I promised more about the APSA filibuster panel, which featured two serious Congressional scholars, (liberal columnist/blogger/MSNBC constant presence) Ezra Klein, and (Heritage Foundationer/Red State blogger) Brian Darling, along with filibuster expert Greg Koger as the moderator. I thought it was a great idea for a panel, but in the execution it was, I thought, somewhat disappointing. That's because instead of deploying any of the available strong arguments for the filibuster, Darling spent most of his time on nonsense: a bunch of partisan rhetoric about big bills being bad, and misguided claims about states.
I'll put this as bluntly as I can: states, as states, do not have interests. That is, the people who live in states certainly have interests, and state governments have interests, but Alabama and New York and Nevada do not have interests apart from the interests of the people who live there and their governments. They just don't, and arguments that depend on state interests are therefore bound to be wrong.
Does this mean that federalism is a bad thing? Not at all. First, it may be practically the case that people's interests, especially minority interests, are best served by a system that is organized by states -- by intermediate-level jurisdictions, which tend (at least to some extent) to group together people with similar interests, which will tend to encourage relatively small interests to have representation in Congress. So even though not everyone in Maine is involved in the lobster industry, and not everyone involved in lobsters lives in Maine, it's not so bad that the lobster interest gets represented by Maine's congressional delegation. To the extent that this actually works, I generally think that the institutional design of the Senate, which leads to each Senator retaining individual influence, is an excellent feature of the American Constitution. Nothing about that argument, however, supports the massive malapportionment of the actual U.S. Senate. Second, there are of plenty of arguments available in support of decentralized governance: on Madisonian anti-majoritarian grounds; on arguments of citizen efficacy; and/or based on claims of efficiency; without having to rely on ascribing mythical interests to the states. Of course, there are also counter-arguments to each of these, but they are arguments based on substance, not myth.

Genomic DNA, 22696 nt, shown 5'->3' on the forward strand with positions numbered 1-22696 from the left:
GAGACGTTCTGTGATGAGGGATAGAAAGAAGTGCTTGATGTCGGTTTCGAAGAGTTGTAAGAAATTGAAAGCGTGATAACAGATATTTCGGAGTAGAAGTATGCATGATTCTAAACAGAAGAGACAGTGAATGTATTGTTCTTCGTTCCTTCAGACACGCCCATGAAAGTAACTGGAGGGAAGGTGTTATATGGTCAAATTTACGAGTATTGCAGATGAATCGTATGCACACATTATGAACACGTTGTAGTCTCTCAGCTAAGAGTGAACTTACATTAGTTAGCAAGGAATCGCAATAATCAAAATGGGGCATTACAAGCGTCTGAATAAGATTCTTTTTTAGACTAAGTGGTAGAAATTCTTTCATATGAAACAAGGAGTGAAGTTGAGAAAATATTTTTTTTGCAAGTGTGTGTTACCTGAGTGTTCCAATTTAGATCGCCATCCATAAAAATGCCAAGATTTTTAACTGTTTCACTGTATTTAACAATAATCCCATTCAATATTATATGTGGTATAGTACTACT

At any rate, there are no state interests. The interests of people who live in states, yes, but generally those interests have nothing to do with which side of a state line they happen to fall in. The interests of state governments, yes (and do conservatives really think that those governments, which after all are, uh, governments, deserve a privileged role in the political system?) . But interests of states as states? Nope.